Here's What We Know So Far About the DFA Data Breach
by Maria Romero, January 18, 2019 8:25am
Art by Dani Elevazo
The Department of Foreign Affairs (DFA) is facing backlash after acting assistant Elmer Cato replied to an inquiry about passports holders' need to resubmit their birth certificates upon renewal.
DFA Secretary Teddy Locsin Jr. revealed through his personal Twitter account that the agency’s former data security contractor took all their security data: passport holder’s name, age, address, photograph, signature, and other identifying information.
Because previous contractor got pissed when terminated it made off with data. We did nothing about it or couldn't because we were in the wrong. It won't happen again. Passports pose national security issues and cannot be kept back by private entities. Data belongs to the state. https://t.co/8vsN96jqij— Teddy Locsin Jr. (@teddyboylocsin) January 8, 2019
Locsin’s tweet had received backlash from netizens tagging him as incompetent for taking into Twitter a serious national matter. With this supposed data breach, concerned netizens have asked the foreign affairs bureau to take all the necessary actions to resolve the problem.
Meanwhile, in his statement on ANC on Monday, January 14, former DFA Secretary Perfecto Yasay Jr. said that Locsin could have been “misinformed” about the data breach issue as there was no data stolen. DFA’s previous contractor only “withdrew” their contract, they only made the data inaccessible since the agency had already awarded its passport production to a new company.
Yasay explained that in 2006, the DFA made a memorandum of agreement (MOA) with Bangko Sentral ng Pilipinas (BSP) for the procurement of machine-readable electronic passports (MREP) to modernize our system. BSP then awarded the main project to Francois-Charles Oberthur Fiduciare (FCOF), a digital security company from France.
In 2015, the DFA awarded the new passport production to government-controlled data security printer, APO Production Unit Inc. (APUI) with a condition that no part of the contract can be subcontracted or passed to another private printer. However, APUI violated it by subcontracting Filipino-owned private company, United Graphic Expression Corporation (UGEC), in the management of passport production.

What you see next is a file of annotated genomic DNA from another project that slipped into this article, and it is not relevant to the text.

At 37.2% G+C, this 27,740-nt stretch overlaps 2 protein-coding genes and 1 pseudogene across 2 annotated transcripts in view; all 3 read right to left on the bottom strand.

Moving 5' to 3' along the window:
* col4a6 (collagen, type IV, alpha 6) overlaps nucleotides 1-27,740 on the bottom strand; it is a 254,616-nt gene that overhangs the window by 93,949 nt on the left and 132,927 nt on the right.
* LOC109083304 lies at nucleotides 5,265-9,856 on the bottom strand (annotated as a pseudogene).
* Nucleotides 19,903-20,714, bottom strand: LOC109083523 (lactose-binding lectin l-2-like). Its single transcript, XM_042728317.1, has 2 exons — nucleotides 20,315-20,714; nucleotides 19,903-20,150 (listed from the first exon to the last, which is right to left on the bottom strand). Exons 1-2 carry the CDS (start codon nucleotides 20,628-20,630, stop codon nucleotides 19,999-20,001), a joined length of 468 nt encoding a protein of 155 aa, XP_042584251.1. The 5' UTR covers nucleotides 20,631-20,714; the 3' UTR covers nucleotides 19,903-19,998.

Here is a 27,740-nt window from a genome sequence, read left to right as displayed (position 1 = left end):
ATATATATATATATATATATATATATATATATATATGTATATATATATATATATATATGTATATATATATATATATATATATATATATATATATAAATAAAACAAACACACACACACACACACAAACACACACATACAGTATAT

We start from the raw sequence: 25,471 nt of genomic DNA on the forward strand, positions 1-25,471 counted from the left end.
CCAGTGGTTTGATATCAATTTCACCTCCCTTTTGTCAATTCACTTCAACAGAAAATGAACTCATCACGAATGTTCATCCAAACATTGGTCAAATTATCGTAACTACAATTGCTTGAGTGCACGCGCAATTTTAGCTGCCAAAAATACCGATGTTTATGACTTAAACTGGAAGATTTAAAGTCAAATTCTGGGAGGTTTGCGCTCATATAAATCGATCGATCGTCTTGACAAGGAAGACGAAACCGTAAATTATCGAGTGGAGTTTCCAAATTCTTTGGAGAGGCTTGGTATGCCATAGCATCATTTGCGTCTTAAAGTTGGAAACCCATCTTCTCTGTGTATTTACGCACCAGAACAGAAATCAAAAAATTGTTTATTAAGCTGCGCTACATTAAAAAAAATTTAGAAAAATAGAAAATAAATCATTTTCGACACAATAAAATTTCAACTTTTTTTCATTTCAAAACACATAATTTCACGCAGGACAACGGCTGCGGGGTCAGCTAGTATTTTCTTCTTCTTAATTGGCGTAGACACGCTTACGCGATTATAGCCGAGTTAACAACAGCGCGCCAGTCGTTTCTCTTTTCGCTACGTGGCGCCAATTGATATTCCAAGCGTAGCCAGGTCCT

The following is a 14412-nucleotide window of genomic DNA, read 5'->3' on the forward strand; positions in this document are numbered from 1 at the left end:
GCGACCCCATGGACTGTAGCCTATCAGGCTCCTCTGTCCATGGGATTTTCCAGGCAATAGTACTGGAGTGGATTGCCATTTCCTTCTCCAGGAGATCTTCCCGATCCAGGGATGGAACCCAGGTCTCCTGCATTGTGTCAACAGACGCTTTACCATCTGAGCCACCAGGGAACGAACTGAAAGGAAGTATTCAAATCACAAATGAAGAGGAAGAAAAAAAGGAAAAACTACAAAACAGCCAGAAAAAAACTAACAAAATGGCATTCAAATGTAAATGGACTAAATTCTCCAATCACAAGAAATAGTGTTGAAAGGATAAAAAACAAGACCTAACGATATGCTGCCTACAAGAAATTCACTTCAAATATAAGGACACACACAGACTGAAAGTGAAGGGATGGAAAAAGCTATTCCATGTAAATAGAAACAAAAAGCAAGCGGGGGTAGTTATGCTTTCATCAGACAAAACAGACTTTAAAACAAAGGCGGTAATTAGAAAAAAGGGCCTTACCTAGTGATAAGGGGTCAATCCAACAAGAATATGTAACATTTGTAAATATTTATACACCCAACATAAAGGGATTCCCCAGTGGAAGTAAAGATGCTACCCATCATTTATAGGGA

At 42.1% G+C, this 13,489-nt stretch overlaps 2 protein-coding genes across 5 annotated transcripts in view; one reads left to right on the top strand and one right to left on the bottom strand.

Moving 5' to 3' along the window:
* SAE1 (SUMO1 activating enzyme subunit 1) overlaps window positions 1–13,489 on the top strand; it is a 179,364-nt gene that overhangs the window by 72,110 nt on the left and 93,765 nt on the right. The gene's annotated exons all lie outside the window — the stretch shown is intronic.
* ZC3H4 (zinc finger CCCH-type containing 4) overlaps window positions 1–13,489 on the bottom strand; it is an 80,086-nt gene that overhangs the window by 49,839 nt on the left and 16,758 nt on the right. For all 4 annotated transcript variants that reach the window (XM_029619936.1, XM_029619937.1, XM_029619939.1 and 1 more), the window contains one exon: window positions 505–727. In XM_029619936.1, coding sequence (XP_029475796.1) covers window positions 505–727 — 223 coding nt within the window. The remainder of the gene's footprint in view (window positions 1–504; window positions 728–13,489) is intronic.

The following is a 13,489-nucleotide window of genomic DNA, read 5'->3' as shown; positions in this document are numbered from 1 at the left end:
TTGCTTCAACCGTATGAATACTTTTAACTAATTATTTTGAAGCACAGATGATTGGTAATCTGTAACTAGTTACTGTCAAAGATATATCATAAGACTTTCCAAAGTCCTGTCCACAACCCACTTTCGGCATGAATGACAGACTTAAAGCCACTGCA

In his speech, Yasay reiterated that the DFA Officers may only want to use the alleged data breach to deflect the bidding violation.
Essentially, two companies generate our e-passports; therefore, those two also may have access to our personal data. And that’s another reason this issue is way more serious than the DFA had disclosed.
Data is not run-away-able but made inaccessible. Access denied. But APO assured me they were able to access but not much use and parts corrupted. APO agrees with me that old passports are best evidence of identity and join me in despising those who don't agree with me. https://t.co/ln6blIwbIB— Teddy Locsin Jr. (@teddyboylocsin) January 15, 2019
But in another tweet by Locsin on Tuesday, January 15, he said the blunder is not exactly a data breach as the data are only inaccessible to them, not stolen. Many other high-ranking officials learn from this failure not to take unconfirmed serious matters to social media as it will only cause panic and unnecessary conclusion.
What can they possibly do with all the information?
In 2016, Philippines took global headlines by storm when the Commission on Elections (COMELEC) website was breached affecting around 55 million registered Filipino voters. Last April 2018, Cambridge Analytica, a British political consulting firm, breached on millions of Facebook users including 755,973 Filipino users. The scheme was also used in the Philippine elections.
According to a report by the South China Morning Post, the company helped then Davao Mayor Rodrigo Duterte by tailoring texts, emails, and social posts affecting voter’s decisions. And now that another breach may have taken place, concerned citizens are asking: What can they possibly do with all the information?
If a breach includes personal data, it is most likely to cause other serious harm such as:
- Stolen checks, ATM and Credit Cards
- Fraudulent Change of Address
- Acquiring of Social Security Number, Passport, Phone Service, Driver’s License Number misuse
- False Civil and Criminal Judgements
In this technology-dependent world, personal information is also used to tailor social media posts for you that may affect your decisions in the upcoming elections. And that’s just the tip of the iceberg.
With this current big government blunder, how can we trust them to push for National ID system if they only resort to pointing fingers when something this big happens? In this technological era where data has become more important, all roads (and tweets) must lead to the DFA and other related companies taking account of this data mess.
Know Your Right to Data Privacy
Amid DFA Data Breach, the Commission on Human Rights reiterates the importance of our right to privacy in preserving our dignity as stated in Data Privacy Act of 2012, the Universal Declaration of Human Rights, and the 1987 Philippine Constitution.
According to privacy law, organizations who hold a person’s personal data should observe and respect their privacy rights.
ATM skimming, heedless disclosure on the Internet, phishing, and malware are data breaches people usually brush aside; thinking that it’s not as massive as the Cambridge Analytica blunder. So know your rights so that when this happens to you, you will know what necessary actions to take.
Meanwhile, Senators Risa Honteveros and Antonio Trillaness III are seeking senatorial inquiry on the issue.
Series of forthcoming investigations are about to happen in the coming days. Because only a Senate probe will assure the public that there was no breach or loss of data. ‘Til then, know your rights!